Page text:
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Guided Internet-delivered cognitive behavioural therapy for chronic pain patients who have residual symptoms after rehabilitation: Randomized controlled trial
Uppsala University, Disciplinary Domain of Humanities and Social Sciences, Faculty of Social Sciences, Department of Psychology.
Uppsala University, Disciplinary Domain of Humanities and Social Sciences, Faculty of Social Sciences, Department of Psychology.
Uppsala University, Disciplinary Domain of Humanities and Social Sciences, Faculty of Social Sciences, Department of Psychology.
Uppsala University, Disciplinary Domain of Humanities and Social Sciences, Faculty of Social Sciences, Department of Psychology.
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2013 (English)In: European Journal of Pain, ISSN 1090-3801, E-ISSN 1532-2149, Vol. 17, no 5, 753-765 p.Article in journal (Refereed) Published
Abstract [en]

Background Chronic pain can be treated with cognitive behavioural therapy delivered in multidisciplinary settings. However, relapse is likely, and there is a need for cost-effective secondary interventions for persons with residual problems after rehabilitation. The aim of the present study was to investigate the effects of a guided Internet-delivered cognitive behavioural intervention for patients who had completed multidisciplinary treatment at a pain management unit. Methods A total of 72 persons with residual pain problems were included in the study and were randomized to either treatment for 8 weeks or to a control group who were invited to participate in a moderated online discussion forum. The participants had different chronic pain conditions, and a majority were women (72%). Twenty-two percent of the participants dropped out of the study before the post-treatment assessment. Results Intent-to-treat analyses demonstrated differences on the catastrophizing subscale of the Coping Strategies Questionnaire (Cohen's d=0.70), in favour of the treatment group but a small within-group effect. Differences were also found on other measures of pain-related distress, anxiety and depressive symptoms. A 6-month follow-up exhibited maintenance of improvements. Conclusions We conclude that Internet-delivered treatment can be partly effective for persons with residual problems after completed pain rehabilitation.

Place, publisher, year, edition, pages
2013. Vol. 17, no 5, 753-765 p.
National Category
Psychology (excluding Applied Psychology)
Identifiers
URN: urn:nbn:se:uu:diva-183338DOI: 10.1002/j.1532-2149.2012.00244.xISI: 000316810000013PubMedID: 23139021OAI: oai:DiVA.org:uu-183338DiVA: diva2:562448
Available from: 2012-10-24 Created: 2012-10-24 Last updated: 2017-12-07Bibliographically approved
In thesis
1. Guided Internet-Based Cognitive Behaviour Therapy for Chronic Pain
Open this publication in new window or tab >>Guided Internet-Based Cognitive Behaviour Therapy for Chronic Pain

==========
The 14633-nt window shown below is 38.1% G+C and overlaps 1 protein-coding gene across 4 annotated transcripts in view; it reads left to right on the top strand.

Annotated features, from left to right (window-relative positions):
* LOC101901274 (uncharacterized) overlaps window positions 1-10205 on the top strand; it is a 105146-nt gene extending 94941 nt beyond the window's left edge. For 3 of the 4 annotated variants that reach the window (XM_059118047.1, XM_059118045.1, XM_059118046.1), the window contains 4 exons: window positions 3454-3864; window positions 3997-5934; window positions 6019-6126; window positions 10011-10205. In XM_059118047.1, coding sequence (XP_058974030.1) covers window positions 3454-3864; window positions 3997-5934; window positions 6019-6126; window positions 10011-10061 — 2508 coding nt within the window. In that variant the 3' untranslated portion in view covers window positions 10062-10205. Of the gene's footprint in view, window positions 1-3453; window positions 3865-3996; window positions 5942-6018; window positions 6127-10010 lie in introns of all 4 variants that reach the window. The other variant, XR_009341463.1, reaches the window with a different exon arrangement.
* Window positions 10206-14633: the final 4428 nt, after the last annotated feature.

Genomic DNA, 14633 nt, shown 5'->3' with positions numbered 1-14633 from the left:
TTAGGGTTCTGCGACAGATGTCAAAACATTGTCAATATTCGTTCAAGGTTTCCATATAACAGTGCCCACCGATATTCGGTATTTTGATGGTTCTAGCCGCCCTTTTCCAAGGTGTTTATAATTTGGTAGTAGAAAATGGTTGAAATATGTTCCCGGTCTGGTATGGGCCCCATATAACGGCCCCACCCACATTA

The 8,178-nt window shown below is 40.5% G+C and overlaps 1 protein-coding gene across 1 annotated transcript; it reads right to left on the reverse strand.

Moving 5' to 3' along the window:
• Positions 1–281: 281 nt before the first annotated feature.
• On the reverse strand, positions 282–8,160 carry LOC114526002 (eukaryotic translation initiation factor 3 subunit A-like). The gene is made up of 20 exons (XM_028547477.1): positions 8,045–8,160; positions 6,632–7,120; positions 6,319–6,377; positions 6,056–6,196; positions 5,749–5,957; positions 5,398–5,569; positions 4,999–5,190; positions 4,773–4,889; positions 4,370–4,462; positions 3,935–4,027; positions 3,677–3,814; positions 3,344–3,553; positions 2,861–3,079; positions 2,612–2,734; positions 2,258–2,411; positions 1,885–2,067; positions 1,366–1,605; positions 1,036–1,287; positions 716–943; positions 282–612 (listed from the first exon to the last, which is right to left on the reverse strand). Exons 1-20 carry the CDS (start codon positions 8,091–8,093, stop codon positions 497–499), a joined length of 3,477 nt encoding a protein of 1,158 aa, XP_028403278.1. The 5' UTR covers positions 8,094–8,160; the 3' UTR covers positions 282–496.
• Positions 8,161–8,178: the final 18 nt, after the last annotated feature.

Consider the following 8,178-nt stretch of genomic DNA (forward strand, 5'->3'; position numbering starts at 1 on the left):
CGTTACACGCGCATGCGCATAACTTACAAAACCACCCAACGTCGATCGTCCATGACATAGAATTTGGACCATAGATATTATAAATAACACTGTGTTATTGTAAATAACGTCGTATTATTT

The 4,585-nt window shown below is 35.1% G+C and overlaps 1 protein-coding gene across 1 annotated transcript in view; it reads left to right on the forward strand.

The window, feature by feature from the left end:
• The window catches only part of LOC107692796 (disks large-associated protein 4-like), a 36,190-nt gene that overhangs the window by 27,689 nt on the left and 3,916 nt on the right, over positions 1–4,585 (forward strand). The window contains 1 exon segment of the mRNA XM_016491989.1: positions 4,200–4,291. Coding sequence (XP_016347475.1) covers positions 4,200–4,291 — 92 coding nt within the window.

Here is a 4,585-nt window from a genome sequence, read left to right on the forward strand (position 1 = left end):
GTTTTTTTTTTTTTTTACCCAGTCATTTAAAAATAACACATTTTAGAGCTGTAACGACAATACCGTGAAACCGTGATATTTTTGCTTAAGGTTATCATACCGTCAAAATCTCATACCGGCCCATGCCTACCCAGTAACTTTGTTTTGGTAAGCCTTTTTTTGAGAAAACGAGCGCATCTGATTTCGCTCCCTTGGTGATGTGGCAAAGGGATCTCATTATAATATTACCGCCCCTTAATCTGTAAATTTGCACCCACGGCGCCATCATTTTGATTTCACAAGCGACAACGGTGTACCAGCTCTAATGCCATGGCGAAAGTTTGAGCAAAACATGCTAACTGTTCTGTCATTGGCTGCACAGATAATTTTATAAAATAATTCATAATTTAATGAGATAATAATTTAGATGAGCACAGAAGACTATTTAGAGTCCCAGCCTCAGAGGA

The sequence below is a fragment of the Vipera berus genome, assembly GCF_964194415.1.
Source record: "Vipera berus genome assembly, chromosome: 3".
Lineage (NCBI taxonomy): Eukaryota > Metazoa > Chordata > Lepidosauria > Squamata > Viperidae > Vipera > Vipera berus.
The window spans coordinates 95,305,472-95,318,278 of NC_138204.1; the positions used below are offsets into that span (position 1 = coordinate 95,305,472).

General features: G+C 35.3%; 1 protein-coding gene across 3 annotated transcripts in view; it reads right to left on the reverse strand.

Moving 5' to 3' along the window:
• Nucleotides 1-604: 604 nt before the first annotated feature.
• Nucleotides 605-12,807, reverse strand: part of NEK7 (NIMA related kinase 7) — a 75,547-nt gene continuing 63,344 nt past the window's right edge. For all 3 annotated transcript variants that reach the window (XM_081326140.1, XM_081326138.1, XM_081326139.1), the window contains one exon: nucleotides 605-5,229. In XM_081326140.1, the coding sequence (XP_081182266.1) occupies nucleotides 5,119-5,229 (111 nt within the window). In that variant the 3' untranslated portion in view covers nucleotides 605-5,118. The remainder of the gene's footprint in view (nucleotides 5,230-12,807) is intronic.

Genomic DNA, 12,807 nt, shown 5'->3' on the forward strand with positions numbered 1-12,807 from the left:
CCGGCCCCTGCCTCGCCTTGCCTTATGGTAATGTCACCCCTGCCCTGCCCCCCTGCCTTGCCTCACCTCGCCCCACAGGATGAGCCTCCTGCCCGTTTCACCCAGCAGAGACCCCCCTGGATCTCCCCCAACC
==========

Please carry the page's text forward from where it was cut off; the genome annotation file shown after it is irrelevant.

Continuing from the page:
2012 (English)Doctoral thesis, comprehensive summary (Other academic)
Abstract [en]

Chronic pain is a one of the most common causes of disability and sick leave. Psychological factors play a central role in the experience of pain and are important in the management of pain. However, for many people with chronic pain CBT is not available. There is a need to develop alternative ways to deliver treatments that reach more individuals with chronic pain. Internet-based treatments have been shown to be effective for several disorders and recent research suggests that internet-based CBT for chronic pain can be effective. The present thesis included four randomized controlled studies with the aim of evaluating whether guided internet-based treatments based on CBT can help individuals with chronic pain regarding psychological variables.

Study I investigated the effects of an internet-based CBT intervention with telephone support for chronic back pain. The study showed reductions in some variables assessed.     

Study II investigated the effects of an internet-based CBT intervention for chronic back pain without telephone support and with a live structured interview before inclusion. It was found that the treatment can reduce some of the distress associated with chronic pain.

Study III investigated the effects of a guided internet-delivered CBT as a secondary intervention. Participants were patients who had previously completed multidisciplinary treatment at a pain management unit. Results showed that the internet-based treatment can be a feasible option for persons with residual problems after completed pain rehabilitation. Effects remained at six-month follow-up.   

Study IV focused on the effect of a guided internet-delivered acceptance and commitment therapy (ACT) for persons with chronic pain. Results suggest that an internet-delivered ACT treatment can help persons with chronic pain. Effects remained at six-month follow-up.

In conclusion, guided internet-based CBT can decrease distress associated with chronic pain.

Place, publisher, year, edition, pages
Uppsala: Acta Universitatis Upsaliensis, 2012. 81 p.
Series
Digital Comprehensive Summaries of Uppsala Dissertations from the Faculty of Social Sciences, ISSN 1652-9030 ; 83
Keyword
Chronic pain, Cognitive Behaviour Therapy, Internet, Acceptance and Commitment Therapy, Guided self-help, Secondary intervention
National Category
Psychology
Research subject
Psychology
Identifiers
urn:nbn:se:uu:diva-183326 (URN)978-91-554-8516-0 (ISBN)
Public defence
2012-12-07, Sal IV, Universitetshuset, Uppsala, 13:00 (Swedish)
Opponent
Supervisors
Available from: 2012-11-15 Created: 2012-10-24 Last updated: 2013-01-23Bibliographically approved

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Buhrman, MonicaFredriksson, AndersHursti, TimoGordh, Torsten

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